ASIS - benefit, cash drain, vanity show, or all three?
I know I'm not the best person to answer this, but here are my thoughts none-the-less...
ASIS International - formerly the American Society for Industrial Security - is the granddaddy of all security associations (as far as I know). They are and organization that has changed a lot since their beginnings and they are destined to change far more in the next decade.
Once upon a time when I first found my way into security I did not think too much of ASIS - why? Well my experiences were of rather pompous people that believed they knew everything; however they did not seem open to changes (so I figured ASIS were fitting initials). After some time I found that not being part of it could be a little dangerous to a career - at least from the networking and industry update side. I joined other organizations like the International Foundation for Protection Officers, the Academy of Security Educators and Trainers, and was inducted into The Nine Lives Associates, but I eventually realized that ASIS was where these pretty much all came from anyway. I'm still part of all of these as well as being involved in ASIS.
Is ASIS a good ol' boys group? Maybe once upon a time it was - and it certainly was in my perception - but I've noticed in just the last eight years a subtle change away from such an image. Now it could very well be that my perception has changed due to my involvement and interaction with a wider group of members. Either way, I now see ASIS as something very important to our industry and something worth being part of - if nothing else but to affect change for the better.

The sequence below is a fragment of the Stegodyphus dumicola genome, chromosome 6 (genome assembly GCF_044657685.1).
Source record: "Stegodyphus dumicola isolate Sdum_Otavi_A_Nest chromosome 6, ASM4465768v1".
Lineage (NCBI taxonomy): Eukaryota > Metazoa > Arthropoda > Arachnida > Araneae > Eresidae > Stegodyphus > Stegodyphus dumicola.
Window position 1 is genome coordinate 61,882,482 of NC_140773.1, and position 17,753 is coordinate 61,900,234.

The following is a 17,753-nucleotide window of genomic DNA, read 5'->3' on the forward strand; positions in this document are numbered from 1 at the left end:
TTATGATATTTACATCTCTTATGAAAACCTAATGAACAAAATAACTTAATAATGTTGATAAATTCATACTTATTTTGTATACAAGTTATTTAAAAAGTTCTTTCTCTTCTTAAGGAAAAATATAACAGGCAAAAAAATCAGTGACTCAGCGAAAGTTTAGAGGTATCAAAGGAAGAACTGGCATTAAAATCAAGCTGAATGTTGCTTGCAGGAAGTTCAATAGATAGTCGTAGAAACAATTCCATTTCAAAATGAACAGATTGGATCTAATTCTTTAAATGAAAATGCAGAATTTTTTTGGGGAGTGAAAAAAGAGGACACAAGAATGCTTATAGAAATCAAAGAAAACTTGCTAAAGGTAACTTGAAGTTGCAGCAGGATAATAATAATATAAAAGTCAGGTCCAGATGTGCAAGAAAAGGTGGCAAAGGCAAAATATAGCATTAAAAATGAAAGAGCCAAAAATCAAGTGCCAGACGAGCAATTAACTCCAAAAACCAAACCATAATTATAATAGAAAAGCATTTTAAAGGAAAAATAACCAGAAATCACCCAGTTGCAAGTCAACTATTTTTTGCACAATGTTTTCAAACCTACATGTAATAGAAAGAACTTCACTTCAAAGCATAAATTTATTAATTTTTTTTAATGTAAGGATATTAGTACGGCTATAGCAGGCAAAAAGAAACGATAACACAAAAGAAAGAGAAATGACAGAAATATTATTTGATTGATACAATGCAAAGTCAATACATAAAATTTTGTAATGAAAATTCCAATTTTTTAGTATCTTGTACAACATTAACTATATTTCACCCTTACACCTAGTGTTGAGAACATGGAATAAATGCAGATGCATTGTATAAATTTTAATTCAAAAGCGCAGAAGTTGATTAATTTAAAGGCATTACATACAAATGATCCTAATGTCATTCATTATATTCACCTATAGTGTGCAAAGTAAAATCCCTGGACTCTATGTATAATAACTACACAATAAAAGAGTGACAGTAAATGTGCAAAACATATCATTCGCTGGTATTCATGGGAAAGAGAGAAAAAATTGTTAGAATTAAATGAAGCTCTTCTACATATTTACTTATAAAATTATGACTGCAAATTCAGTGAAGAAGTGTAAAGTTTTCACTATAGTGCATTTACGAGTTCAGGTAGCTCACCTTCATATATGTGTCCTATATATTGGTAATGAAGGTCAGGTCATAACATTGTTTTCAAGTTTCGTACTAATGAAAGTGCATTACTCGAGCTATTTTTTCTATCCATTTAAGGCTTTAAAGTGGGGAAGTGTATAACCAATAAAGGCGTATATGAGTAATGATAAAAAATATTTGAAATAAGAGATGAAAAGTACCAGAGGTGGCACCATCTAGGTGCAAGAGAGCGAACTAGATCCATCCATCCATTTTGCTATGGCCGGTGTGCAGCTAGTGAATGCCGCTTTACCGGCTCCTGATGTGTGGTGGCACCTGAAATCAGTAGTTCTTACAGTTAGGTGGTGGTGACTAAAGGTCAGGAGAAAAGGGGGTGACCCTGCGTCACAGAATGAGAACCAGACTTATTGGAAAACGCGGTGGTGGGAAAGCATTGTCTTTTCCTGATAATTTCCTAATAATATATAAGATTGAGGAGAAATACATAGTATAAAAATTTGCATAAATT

So what do I get from ASIS? I like training, news, interaction, argument - dissent, disagreement, and conflict - for the sake of getting better. I like to think and ask others to challenge my thoughts - and many are all too willing to do so in an almost unfriendly way. ASIS gives me access to many others within my own industry - saints and jerks alike. We can learn something from anyone, and with that in mind and something like 20,000 members there's a lot I can learn from ASIS.
ASIS also provides the most well known certifications. Why are these important? Consider this... Who do you want to do your taxes? A Certified Public Accountant or an Accountant? Why is that? To me a CPA represents someone that is willing to put their knowledge and skills to greater scrutiny - once for an examination - and continually by meeting the expectations of those that choose a CPA. They also have a Code of Conduct that is spelled out clearly for everyone to see. This means there are disciplinary actions that can be taken outside of the usual criminal and civil paths. Why is this important? It means that a CPA is willing to perform to a standard or be punished professionally. Now take that into the world of security. Who do you look for when you need an answer? A Security Manager or the CPP? Which would you prefer protecting your organization on a day-to-day basis? A security officer or a CPO? Do you expect a certain level of performance? Absolutely. When a standard is not met then 'professional' disciplinary action can be taken. ASIS, IFPO, ACFE, and ISC2 all have expected standards of performance. So the certifications are important by imparting an agreement by the designee, to perform in an acceptable way, the organization, to enforce their rules of conduct to maintain the quality of the certification in the public domain, and the public (or consumers), who expect that level of performance. It is a commitment to professionalism.